Seven of the highest-paid Saratoga Springs employees are police officers while the top earner, Bradley Birge, is the city’s administrator of planning and economic development.
City police Chief Christopher Cole said the reason his police officers are generating so much overtime is because his department is short-staffed.
Three years ago there were 72 city police officers. Today there are 54, he said.
In the past year the police department has seen five retirements, three people leaving for other jobs and one forced resignation (officer Edward Braim).
“I have to make sure I have enough cops on the street to answer the calls,” Cole said. He said between 40 percent and 50 percent of the police overtime is driven by staffing the patrol division.
Edward Lewis, who retired in September, was the highest-paid police officer in 2012.
His $117,012 total pay was the result of one-time retirement payouts on sick time, personal time and vacation time along with overtime, Cole said. Lewis’ base pay was approximately $65,000 in 2012.
Birge, who was also the city’s top earner in 2011, was paid $123,798 in 2012. He was paid $118,470 in 2011. His position includes coordinating the city’s overall planning activities, including the city’s Design Review Commission, as well as handling economic development grants and initiatives.
The third-highest-paid city employee is Kevin Kling, head of the city’s Internet Technology (IT) department, with annual pay of $116,689. Finance Commissioner Michele Madigan said Kling, a member of her department, had been working a 33-hour week in recent years at approximately $96,000 per year but had his hours increased to 40 hours in 2012 with a corresponding increase in pay.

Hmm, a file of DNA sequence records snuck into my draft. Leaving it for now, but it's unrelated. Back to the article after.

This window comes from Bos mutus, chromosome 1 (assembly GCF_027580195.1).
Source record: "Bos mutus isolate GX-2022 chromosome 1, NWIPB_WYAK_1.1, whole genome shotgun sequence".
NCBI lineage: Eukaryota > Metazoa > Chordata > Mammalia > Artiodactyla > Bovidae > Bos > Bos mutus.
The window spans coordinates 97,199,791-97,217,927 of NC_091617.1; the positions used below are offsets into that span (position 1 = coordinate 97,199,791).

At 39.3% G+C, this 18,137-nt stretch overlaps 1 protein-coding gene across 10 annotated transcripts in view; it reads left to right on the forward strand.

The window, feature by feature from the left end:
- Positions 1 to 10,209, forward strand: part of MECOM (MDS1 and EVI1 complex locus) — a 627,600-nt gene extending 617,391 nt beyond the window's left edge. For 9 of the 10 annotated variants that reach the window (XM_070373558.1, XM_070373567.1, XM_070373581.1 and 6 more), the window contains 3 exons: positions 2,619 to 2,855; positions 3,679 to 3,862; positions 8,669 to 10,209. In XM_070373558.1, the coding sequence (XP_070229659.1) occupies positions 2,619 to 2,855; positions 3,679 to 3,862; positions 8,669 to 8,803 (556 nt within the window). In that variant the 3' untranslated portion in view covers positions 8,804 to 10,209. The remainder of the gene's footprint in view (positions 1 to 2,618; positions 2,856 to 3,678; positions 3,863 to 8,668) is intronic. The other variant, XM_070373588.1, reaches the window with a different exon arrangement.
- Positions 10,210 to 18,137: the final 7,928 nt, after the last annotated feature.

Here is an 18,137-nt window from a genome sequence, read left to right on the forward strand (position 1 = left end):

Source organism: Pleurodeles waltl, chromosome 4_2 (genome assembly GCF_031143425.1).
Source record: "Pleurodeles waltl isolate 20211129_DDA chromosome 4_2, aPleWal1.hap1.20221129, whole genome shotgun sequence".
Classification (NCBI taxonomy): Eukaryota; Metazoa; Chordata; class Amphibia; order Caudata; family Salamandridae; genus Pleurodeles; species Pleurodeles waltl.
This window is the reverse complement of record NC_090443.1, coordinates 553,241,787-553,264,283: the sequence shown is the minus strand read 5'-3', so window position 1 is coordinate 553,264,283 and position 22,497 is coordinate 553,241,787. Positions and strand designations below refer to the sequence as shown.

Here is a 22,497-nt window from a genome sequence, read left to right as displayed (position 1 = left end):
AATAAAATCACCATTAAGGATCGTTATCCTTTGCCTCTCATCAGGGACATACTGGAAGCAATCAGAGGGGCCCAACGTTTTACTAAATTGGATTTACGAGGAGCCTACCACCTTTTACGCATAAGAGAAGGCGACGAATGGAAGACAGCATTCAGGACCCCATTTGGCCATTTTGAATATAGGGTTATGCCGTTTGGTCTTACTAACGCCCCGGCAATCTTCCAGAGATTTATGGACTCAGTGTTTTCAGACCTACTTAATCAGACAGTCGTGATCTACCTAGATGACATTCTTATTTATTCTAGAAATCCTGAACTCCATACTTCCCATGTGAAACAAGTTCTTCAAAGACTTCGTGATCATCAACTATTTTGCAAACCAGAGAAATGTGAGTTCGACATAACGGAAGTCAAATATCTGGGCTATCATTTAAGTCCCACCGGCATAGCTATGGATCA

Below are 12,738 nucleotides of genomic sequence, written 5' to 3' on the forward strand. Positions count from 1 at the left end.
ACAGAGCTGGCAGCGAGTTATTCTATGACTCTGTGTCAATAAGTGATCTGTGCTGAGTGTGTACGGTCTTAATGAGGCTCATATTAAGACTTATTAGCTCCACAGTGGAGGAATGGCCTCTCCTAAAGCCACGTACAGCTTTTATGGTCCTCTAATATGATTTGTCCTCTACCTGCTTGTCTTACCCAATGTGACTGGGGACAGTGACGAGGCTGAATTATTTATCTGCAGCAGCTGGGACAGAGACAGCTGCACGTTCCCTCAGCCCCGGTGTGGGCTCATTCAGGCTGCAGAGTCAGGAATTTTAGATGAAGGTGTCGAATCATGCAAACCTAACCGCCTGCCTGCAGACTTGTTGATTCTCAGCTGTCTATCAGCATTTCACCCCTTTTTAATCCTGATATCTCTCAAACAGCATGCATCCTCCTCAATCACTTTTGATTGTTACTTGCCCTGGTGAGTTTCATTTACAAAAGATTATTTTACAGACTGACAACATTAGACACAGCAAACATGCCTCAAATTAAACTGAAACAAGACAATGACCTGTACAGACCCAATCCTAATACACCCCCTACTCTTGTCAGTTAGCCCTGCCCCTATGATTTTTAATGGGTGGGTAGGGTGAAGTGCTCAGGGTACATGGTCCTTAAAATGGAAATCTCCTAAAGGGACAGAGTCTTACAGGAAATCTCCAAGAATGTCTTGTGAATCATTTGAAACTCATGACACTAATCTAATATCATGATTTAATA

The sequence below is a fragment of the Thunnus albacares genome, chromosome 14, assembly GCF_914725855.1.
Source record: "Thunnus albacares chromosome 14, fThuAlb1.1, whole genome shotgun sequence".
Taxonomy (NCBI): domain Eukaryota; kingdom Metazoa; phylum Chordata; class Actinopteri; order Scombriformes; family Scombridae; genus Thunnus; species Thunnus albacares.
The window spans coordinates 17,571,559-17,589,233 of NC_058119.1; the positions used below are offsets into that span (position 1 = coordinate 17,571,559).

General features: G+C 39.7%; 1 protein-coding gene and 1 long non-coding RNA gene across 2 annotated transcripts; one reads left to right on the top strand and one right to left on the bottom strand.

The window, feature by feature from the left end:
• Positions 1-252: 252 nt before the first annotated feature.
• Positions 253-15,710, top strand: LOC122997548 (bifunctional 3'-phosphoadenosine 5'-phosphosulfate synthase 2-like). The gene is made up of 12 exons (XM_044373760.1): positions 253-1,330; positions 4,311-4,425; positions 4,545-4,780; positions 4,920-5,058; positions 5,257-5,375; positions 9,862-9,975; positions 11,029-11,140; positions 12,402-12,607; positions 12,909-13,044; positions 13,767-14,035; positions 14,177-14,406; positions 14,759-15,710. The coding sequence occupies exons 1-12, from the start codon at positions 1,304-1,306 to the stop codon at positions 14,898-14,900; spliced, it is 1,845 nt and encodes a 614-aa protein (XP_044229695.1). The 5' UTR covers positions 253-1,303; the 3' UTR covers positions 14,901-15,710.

Kling is often called into work on evenings and weekends to repair computers and for server problems, including police computer problems. Madigan said he does not charge the city overtime but takes compensatory time.
“He’s the guy who gets called in the middle of the night,” Madigan said.
Next on the list is Lt. John Catone, the police department spokesman as well as head of the investigations or detective division. He was paid $111,811 in 2012.
Cole said Catone is on call 24 hours a day, seven days a week.
Catone said his overtime pay could be even higher but he doesn’t put in for all his off-duty work.
“Somebody’s got to do the work,” Catone said. Catone deals with calls from reporters and provides daily press releases.
Cole said four of the highest-paid city employees on the list are patrol officers who generated many overtime hours because of the staffing problems. Cole himself, who was paid $102,000 in 2012, is not among the city’s top 10 earners.
Only one firefighter is on the list: Capt. John Kirkpatrick, who was paid $107,409 in 2012.
City Fire Chief Robert Williams said there are two vacancies on the fire department staff that caused almost 40 percent of the department’s overtime payouts. He added that the department staffing was also reduced by off-duty injuries and illnesses in 2012.
At a glance
A look at the top 10 earners in Saratoga Springs in 2012, provided to The Daily Gazette after a Freedom of Informational Law request:
Bradley Birge, $123,798
Edward Lewis, $117,012
Kevin Kling, $116,689
Lt. John Catone, $111,81.
Patrolman Anthony Straus, $111,769
Patrolman Mark Leffler, $110,048
Patrolman Thomas Sartin, $108,311
Fire Capt. John Kirkpatrick, $107,409
Patrolman Travis Carter, $107,228
Investigator Laura Emanatian, $105,338